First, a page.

Boil water for pastas. If you have a really large pot, you may cook them all at once by adding the ziti first, the elbow macaroni 5 minutes later, seashell pasta 2 minutes after that. and the thin spaghetti last. Allow to boil in salted water for 8-10 more minutes. Remove from heat, drain carefully, and put it all back into the large pot. I have to cook each pasta separately, then mix them together in a large plastic dishpan.

Stir in the 1/2 cup of olive oil, and the 1/2-2/3 cup of Parmesan / Romano cheese (doesn't have to be exact). Cover with foil and set aside.

In a very large mixing bowl, mix the cottage cheese, ricotta cheese, shredded cheddar, and mozzarella cheeses together as evenly as possible.

To assemble all the prepared ingredients, begin by greasing the large baking pan with olive oil. Add a thin layer of the mixed pastas. Add a layer of the meat and sauce mixture so that the pasta is covered. Add a layer of the mixed cheeses and sprinkle on Parmesan / Romano Cheese.

Repeat until you have used all the pasta, meat mixture, and cheese. You'll want to make the final layer cheese, then sprinkle evenly with bread crumbs.

Cover pan tightly with foil and bake in preheated 350 degree F oven for 1 hour. Uncover the pan and continue baking until top is lightly browned and food is all hot and bubbly. (Another 30-45 minutes depending on your oven.

Serve with green salad and loaves of crispy garlic bread or hot Italian bread baguettes.

Call in all the family, friends and neighbors. This may be the most "Italian" dish I've ever made. The aroma when it's baking is just heavenly and the flavors only get better if you should have leftovers the next day.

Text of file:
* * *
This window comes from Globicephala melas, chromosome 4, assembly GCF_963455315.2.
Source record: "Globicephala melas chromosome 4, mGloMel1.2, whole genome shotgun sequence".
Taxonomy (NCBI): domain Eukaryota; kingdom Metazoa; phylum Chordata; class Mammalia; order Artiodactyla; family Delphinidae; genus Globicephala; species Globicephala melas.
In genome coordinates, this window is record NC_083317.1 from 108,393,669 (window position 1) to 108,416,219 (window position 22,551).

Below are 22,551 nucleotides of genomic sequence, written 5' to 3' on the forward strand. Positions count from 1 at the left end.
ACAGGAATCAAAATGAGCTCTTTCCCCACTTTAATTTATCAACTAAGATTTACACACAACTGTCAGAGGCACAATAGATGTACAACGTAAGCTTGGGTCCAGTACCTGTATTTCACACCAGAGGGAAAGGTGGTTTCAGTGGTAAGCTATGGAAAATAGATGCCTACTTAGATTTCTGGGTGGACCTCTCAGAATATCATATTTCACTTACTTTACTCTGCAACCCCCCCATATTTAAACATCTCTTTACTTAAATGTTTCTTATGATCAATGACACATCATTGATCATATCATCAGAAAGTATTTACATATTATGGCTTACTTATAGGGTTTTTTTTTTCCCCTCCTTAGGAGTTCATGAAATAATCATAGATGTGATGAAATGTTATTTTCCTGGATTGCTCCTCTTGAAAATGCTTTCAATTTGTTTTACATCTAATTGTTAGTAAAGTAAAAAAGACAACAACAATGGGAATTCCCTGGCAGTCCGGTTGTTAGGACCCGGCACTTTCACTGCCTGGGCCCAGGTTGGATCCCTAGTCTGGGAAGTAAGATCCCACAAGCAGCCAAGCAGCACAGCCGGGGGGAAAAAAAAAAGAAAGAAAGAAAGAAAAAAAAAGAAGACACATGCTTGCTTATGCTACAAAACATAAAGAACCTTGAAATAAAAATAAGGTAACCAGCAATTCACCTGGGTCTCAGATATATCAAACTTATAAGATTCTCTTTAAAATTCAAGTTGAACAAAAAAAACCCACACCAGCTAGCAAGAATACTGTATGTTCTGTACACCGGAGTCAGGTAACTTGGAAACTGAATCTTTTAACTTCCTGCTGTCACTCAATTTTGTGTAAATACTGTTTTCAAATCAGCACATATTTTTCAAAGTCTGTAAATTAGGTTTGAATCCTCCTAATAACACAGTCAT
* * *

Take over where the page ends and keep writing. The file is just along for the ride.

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Servings: 40
Time:2 Hours Preparation Time
2 Hours Cooking Time

Source: The recipe came directly to me from Red and Lois who were always the ring-leaders of our cooking adventures. Our group all lived at the Southern Cross Hotel which is still standing incidentally, right there on downtown Duval Street, Key West, FL. Although no food was prepared anymore to be sold to guests, there were a few of us who loved to cook well enough that we usually had the run of the big kitchen still being used by the owner's family. They allowed us to keep foods in the big refrigerators, cook on the professional gas stoves and of course, use the wonderful big gas ovens. We only had to clean-up after ourselves, and the family was often there to help us do that. They loved it when we cooked since the mother worked the 12-hour daytime shift at the desk, and rarely had time to cook for their three children. We all benefited greatly from their generosity and kindness.

When our bunch of "cooks" got together, almost anything was possible as we'd pool our money to buy all the ingredients and when it was all cooked most of the hotel's guests would eat with us. Although there were those like my husband and me who were "military", there were also a couple of elementary school teachers and a business manager for one of the big unions living there all year long. We also had our own private R.N. who was great about helping with sunburns, minor injuries like cuts and scrapes and upset stomachs when called upon.

You would never know Key West was the same city today as it's grown so much and there are numerous changes in culture and the large numbers of people making their year-around homes there. Many who were serving in the military back in the 50's ended up buying homes there and are now living the good life as military retirees.

We still have friends in Key West, so we know how worried they all are right now about the dreadful oil spill and what it's going to mean to our entire state and country. It's like losing a great huge chunk of American Life and History, which is exactly what is happening. There is no amount of money which can ever take the place of what we're losing personally besides the great loss of our birds and sea life. It can never ever be the same again.

By Pookarina from Boca Raton, FL

July 15, 20100 found this helpful

This sounds delicious. Did you ever make a scaled down version of this recipe? I was interested in just dividing the ingredients by four to get a smaller version. Thanks for sharing!